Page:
Horizontal Property or floor property is the separate exclusive and self-existent ownership of a floor or a floor apartment, with a certain percentage of compulsory co-ownership in the land and the common and undivided parts of the building.
Vertical ownership or co-ownership is the separate (divided, exclusive) ownership of a building that is built on the same plot with one other or other buildings, combined with co-ownership on that plot as well as on the common parts of the buildings and with the participation of the beneficiaries of the individual vertical properties.
It is any land that is within the approved street plan or within the boundaries of a residential area without an approved plan.
The division of a plot into several smaller plots. Fragmentation of a plot is permitted when the created smaller plots are all complete and fit for building on, in accordance with the existing terms of town planning.
The natural person is a man. The person begins to exist as soon as he is born alive and ceases to exist with his death. As to the rights conceded to him, the one yet unborn is considered to be born if he is born alive. (Articles 35 and 36 CC)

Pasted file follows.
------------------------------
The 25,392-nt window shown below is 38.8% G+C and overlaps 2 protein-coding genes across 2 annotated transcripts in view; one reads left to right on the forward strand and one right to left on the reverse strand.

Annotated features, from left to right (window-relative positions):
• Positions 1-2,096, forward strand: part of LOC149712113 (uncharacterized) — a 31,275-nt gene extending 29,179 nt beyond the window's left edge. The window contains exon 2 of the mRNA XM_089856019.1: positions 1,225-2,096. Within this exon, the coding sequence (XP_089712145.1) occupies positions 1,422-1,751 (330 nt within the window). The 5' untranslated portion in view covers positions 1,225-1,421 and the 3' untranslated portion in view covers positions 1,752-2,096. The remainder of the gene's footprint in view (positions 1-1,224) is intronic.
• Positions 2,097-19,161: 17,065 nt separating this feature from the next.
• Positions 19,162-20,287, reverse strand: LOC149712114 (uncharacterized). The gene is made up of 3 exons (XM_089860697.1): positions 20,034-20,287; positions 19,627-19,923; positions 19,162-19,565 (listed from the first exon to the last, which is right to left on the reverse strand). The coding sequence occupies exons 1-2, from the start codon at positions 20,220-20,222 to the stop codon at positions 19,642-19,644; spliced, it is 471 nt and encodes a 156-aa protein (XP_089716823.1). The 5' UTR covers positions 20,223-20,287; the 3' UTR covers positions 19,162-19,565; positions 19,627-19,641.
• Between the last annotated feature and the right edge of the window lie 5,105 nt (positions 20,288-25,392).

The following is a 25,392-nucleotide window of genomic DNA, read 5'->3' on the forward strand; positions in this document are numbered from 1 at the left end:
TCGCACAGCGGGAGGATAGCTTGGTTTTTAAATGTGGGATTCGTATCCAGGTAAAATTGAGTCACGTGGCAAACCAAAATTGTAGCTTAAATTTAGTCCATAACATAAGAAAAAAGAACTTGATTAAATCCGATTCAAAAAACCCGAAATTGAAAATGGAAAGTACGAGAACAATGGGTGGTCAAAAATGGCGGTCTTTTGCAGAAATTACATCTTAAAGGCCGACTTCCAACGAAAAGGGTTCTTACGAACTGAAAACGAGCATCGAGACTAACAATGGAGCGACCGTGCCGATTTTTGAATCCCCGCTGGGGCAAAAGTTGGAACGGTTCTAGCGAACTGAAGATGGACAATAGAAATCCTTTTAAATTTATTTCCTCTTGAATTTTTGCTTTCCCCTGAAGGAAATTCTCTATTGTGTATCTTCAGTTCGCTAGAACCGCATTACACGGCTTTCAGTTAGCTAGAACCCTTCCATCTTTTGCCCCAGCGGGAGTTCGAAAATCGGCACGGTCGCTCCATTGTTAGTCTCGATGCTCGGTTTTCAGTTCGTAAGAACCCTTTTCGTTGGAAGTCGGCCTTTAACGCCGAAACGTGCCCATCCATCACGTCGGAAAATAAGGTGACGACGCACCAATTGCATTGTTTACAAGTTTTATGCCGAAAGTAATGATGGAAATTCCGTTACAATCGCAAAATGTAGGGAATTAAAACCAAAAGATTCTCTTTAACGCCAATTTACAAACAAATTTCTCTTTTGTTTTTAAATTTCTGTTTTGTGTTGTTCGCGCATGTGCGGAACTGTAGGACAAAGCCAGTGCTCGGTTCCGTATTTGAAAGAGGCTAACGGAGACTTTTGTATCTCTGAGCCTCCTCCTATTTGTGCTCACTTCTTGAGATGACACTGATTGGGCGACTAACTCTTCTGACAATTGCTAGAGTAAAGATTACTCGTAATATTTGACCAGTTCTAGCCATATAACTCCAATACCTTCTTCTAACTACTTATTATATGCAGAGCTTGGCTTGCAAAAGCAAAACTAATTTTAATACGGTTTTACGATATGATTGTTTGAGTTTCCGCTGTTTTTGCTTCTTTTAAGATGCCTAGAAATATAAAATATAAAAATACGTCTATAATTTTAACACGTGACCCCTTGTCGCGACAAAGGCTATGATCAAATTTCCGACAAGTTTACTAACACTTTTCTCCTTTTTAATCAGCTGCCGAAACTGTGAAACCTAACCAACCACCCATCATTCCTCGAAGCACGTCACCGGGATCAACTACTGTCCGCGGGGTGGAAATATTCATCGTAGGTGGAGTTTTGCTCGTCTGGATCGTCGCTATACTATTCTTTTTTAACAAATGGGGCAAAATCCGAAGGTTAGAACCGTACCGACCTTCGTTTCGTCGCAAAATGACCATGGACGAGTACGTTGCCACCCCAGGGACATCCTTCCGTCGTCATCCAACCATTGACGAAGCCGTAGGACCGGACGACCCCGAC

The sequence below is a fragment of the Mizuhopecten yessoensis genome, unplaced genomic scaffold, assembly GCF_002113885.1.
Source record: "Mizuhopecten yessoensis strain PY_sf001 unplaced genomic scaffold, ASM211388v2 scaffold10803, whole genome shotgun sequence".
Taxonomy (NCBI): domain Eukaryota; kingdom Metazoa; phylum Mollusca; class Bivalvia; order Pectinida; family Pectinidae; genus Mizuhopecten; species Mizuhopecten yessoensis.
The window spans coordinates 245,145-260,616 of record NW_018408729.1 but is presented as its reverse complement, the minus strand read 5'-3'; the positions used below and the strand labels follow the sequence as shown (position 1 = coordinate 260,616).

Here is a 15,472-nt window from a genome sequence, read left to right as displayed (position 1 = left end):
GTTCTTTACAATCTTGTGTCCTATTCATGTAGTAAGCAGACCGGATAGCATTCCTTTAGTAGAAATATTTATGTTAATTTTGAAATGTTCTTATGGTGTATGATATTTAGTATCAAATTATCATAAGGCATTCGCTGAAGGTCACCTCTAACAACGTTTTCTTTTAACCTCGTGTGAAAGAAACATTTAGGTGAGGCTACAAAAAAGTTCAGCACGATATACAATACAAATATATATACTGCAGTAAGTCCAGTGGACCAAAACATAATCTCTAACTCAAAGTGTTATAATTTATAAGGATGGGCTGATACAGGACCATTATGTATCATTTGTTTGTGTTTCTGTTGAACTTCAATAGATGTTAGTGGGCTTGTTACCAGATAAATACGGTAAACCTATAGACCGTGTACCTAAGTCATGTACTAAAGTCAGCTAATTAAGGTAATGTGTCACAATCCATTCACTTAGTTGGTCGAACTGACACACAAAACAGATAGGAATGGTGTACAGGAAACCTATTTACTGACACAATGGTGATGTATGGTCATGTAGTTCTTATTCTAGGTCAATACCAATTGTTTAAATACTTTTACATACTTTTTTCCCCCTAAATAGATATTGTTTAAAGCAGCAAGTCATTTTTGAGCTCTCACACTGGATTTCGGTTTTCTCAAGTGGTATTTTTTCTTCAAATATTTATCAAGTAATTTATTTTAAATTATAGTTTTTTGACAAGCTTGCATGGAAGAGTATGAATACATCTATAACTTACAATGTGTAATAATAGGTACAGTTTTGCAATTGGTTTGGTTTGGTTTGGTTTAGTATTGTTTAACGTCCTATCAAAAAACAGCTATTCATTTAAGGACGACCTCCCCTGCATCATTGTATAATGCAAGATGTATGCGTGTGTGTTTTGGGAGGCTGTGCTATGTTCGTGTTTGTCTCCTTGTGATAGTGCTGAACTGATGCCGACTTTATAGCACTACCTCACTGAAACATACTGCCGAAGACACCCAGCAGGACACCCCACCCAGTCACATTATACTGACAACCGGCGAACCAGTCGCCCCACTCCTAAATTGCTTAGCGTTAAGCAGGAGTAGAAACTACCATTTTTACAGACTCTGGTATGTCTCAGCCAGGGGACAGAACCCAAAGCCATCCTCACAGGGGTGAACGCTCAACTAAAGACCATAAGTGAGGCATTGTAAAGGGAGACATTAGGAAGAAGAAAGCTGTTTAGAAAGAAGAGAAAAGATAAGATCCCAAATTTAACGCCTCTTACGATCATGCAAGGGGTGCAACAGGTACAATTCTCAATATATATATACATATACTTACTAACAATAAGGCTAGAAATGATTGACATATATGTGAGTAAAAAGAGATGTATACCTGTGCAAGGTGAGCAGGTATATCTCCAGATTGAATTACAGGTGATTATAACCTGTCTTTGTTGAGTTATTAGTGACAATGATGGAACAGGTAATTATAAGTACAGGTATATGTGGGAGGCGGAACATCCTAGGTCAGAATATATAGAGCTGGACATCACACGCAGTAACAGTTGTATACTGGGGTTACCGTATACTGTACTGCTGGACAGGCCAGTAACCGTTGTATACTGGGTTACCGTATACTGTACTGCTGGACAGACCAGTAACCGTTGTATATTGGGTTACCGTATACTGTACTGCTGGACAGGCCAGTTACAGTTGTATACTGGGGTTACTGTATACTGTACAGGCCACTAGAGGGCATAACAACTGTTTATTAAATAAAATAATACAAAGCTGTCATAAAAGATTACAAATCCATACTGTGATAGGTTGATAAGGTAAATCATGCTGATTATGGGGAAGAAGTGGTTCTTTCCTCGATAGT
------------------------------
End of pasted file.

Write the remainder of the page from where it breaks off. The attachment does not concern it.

A union of persons aiming to a particular purpose, as well as a total of property reserved for a particular purpose, may acquire personality if the conditions laid down by the law are fulfilled. The personality thus acquired is the legal person. The constituent act, memorandum or organization of the legal person shall be drawn up in writing. The legal person, unless otherwise specified in the constituent act or the memorandum, shall have its registered office at the place where its administration is located. (Articles 61, 63 and 64 CC).
OWNERSHIP ON PROPERTY
The concept of full ownership refers to a property for which there is no usufruct right by another beneficiary.
Full ownership varies in percentages up to 100% of the property, thus the owner is called the exclusive owner of the property.
In the case of an owner’s lower percentage of full ownership over a property there is a co-ownership, that is, one or more co-owners, each by their percentage, so that the total percentage of all the co-owners is 100% (or 1000%).